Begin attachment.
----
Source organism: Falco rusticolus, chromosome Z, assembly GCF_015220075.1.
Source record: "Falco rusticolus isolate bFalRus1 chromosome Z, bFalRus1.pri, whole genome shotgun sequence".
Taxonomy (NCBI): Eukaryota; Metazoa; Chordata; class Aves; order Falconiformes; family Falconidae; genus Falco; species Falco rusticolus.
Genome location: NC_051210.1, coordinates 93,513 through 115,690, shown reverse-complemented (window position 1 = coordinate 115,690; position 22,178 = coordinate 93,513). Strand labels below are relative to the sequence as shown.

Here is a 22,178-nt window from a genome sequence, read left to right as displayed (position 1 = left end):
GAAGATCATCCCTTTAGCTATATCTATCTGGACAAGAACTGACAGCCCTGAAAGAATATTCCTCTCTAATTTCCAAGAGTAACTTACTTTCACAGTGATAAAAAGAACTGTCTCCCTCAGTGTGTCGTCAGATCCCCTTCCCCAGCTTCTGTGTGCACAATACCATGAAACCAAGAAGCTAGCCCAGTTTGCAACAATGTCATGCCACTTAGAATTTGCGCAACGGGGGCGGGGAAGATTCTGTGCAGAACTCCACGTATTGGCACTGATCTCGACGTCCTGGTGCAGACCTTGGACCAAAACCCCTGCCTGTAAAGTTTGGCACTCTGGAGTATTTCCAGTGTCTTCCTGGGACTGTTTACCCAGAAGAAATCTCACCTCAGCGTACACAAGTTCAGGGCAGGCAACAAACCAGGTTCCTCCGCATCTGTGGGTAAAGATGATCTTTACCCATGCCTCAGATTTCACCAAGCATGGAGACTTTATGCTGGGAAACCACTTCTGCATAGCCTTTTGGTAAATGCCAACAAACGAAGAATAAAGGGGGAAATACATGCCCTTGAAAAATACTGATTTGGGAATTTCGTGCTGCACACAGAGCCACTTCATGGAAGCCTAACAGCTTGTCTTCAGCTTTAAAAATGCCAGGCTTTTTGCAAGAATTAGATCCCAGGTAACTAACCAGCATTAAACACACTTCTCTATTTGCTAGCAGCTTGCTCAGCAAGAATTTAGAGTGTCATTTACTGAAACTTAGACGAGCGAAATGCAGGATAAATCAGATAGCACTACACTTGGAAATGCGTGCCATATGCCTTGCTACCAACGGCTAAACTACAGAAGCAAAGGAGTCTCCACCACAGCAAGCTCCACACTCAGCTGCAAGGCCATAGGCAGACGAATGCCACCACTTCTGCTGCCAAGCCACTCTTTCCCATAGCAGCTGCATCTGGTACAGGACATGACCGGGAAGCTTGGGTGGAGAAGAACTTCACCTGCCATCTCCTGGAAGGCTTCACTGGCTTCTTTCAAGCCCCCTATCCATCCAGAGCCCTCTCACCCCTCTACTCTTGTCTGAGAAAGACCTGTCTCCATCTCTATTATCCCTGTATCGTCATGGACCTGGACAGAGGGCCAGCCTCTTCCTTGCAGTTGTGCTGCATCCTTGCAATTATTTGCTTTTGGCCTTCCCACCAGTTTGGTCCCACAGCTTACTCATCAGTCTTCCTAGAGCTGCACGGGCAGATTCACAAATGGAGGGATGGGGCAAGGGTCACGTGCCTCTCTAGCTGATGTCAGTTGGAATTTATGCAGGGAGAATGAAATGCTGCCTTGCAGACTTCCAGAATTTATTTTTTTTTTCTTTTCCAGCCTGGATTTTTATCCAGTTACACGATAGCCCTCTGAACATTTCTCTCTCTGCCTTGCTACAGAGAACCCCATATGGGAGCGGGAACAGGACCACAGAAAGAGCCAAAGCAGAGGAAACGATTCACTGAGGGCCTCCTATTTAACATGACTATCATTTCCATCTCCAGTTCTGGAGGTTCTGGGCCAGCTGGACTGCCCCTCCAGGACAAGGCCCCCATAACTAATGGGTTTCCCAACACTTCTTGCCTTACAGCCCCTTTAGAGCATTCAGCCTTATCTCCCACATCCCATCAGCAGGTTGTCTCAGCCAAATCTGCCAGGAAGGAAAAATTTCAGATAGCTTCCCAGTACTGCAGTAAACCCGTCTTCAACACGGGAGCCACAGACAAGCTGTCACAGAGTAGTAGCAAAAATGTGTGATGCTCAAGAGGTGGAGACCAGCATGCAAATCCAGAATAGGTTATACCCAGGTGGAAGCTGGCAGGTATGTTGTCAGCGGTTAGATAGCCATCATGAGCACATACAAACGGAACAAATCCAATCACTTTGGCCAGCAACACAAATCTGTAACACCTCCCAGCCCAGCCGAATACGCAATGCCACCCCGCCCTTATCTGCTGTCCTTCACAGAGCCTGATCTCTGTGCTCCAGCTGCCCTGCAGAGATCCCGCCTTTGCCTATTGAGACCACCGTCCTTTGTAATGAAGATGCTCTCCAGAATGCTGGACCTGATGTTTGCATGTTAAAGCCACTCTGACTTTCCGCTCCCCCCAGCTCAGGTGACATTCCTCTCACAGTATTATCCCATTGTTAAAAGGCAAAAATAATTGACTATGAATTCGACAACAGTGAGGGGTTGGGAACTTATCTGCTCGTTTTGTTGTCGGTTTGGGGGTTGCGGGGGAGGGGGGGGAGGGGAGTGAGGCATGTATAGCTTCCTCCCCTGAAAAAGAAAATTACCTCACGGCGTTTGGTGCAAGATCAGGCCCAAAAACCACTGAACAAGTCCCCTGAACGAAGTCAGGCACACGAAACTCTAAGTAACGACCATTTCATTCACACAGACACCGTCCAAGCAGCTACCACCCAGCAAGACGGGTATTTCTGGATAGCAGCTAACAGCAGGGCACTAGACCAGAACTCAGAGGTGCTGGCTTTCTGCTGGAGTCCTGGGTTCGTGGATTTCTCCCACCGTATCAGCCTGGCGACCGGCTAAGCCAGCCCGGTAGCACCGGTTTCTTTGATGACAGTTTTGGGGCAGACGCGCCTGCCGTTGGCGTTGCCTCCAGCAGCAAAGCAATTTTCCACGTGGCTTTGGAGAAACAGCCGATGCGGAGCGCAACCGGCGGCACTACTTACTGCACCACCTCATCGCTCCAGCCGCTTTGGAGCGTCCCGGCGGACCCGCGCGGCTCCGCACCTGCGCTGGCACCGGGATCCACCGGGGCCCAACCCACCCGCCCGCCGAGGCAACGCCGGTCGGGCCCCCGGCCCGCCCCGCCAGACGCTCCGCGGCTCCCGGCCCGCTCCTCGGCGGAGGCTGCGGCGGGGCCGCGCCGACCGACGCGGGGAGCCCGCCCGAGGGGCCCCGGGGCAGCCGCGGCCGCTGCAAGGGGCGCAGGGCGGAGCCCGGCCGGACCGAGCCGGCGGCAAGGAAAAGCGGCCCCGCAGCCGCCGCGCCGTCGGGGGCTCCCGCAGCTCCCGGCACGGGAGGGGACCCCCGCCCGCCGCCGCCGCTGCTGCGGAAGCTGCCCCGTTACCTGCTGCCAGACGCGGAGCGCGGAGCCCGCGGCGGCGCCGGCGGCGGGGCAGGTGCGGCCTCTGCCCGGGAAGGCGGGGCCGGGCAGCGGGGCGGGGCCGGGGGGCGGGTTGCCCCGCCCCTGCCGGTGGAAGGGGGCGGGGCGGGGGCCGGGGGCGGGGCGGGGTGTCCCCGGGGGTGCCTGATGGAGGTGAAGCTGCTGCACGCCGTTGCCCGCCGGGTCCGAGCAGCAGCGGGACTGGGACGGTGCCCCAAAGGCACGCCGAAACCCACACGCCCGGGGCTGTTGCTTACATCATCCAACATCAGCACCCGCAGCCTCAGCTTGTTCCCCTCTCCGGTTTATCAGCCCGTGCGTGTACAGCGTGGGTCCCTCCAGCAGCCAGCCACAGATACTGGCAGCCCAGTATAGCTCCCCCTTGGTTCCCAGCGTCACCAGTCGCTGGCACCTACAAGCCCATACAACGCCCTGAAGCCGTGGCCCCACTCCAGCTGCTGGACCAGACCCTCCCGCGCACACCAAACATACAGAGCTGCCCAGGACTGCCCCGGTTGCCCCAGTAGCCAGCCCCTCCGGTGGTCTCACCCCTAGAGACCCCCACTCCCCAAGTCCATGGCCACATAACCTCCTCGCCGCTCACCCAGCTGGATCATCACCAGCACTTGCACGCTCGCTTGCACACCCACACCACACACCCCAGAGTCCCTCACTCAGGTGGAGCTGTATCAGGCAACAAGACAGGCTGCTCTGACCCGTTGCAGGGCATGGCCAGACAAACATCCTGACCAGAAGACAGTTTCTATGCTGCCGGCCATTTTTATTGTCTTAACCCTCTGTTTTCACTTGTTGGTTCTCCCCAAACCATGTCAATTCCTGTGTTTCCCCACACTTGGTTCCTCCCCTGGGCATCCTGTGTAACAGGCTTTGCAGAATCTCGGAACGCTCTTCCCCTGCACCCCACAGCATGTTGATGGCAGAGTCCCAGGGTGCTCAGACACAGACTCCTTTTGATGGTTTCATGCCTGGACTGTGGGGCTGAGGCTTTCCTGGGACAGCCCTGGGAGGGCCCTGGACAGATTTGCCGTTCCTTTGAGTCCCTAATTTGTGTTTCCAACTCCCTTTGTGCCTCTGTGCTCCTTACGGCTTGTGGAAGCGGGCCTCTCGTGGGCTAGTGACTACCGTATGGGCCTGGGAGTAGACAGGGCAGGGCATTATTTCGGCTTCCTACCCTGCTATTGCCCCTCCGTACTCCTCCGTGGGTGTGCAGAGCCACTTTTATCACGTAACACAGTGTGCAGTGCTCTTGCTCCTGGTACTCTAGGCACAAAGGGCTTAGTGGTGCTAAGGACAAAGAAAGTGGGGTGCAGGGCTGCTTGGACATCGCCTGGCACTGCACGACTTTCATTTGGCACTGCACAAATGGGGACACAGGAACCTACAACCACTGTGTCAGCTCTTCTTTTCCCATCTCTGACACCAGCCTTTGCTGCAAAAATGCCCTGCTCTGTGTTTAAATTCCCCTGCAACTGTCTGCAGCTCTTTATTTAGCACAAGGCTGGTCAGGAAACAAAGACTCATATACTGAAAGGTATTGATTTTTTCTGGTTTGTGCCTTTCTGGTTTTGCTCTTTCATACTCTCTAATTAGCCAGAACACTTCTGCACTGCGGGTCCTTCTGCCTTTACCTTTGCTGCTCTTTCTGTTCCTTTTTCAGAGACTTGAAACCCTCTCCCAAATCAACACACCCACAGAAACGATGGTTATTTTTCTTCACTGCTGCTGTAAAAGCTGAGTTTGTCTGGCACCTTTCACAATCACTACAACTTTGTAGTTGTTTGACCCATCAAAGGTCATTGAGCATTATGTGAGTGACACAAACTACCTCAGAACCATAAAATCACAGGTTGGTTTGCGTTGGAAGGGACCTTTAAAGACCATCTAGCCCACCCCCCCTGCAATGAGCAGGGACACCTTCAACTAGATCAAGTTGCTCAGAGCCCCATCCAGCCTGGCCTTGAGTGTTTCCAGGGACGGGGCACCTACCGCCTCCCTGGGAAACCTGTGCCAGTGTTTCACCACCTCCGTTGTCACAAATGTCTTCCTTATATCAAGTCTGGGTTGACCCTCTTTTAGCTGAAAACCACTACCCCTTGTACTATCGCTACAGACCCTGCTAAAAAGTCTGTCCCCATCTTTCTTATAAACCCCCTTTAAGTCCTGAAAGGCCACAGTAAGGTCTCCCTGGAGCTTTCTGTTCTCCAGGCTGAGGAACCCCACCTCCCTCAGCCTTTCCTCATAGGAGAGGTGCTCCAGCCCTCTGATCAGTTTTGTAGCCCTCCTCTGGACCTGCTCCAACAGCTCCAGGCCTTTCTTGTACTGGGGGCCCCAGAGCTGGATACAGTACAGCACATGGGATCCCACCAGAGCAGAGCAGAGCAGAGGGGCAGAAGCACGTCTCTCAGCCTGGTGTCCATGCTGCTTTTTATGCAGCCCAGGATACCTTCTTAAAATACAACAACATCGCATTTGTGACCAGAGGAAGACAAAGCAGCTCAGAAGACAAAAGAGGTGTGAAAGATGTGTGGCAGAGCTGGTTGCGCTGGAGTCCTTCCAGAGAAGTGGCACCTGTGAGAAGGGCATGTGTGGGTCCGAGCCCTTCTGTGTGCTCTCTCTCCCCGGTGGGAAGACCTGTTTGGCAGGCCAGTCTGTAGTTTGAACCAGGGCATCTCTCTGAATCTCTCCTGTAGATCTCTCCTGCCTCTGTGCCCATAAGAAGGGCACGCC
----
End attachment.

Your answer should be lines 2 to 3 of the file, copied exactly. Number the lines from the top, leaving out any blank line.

Source record: "Falco rusticolus isolate bFalRus1 chromosome Z, bFalRus1.pri, whole genome shotgun sequence".
Taxonomy (NCBI): Eukaryota; Metazoa; Chordata; class Aves; order Falconiformes; family Falconidae; genus Falco; species Falco rusticolus.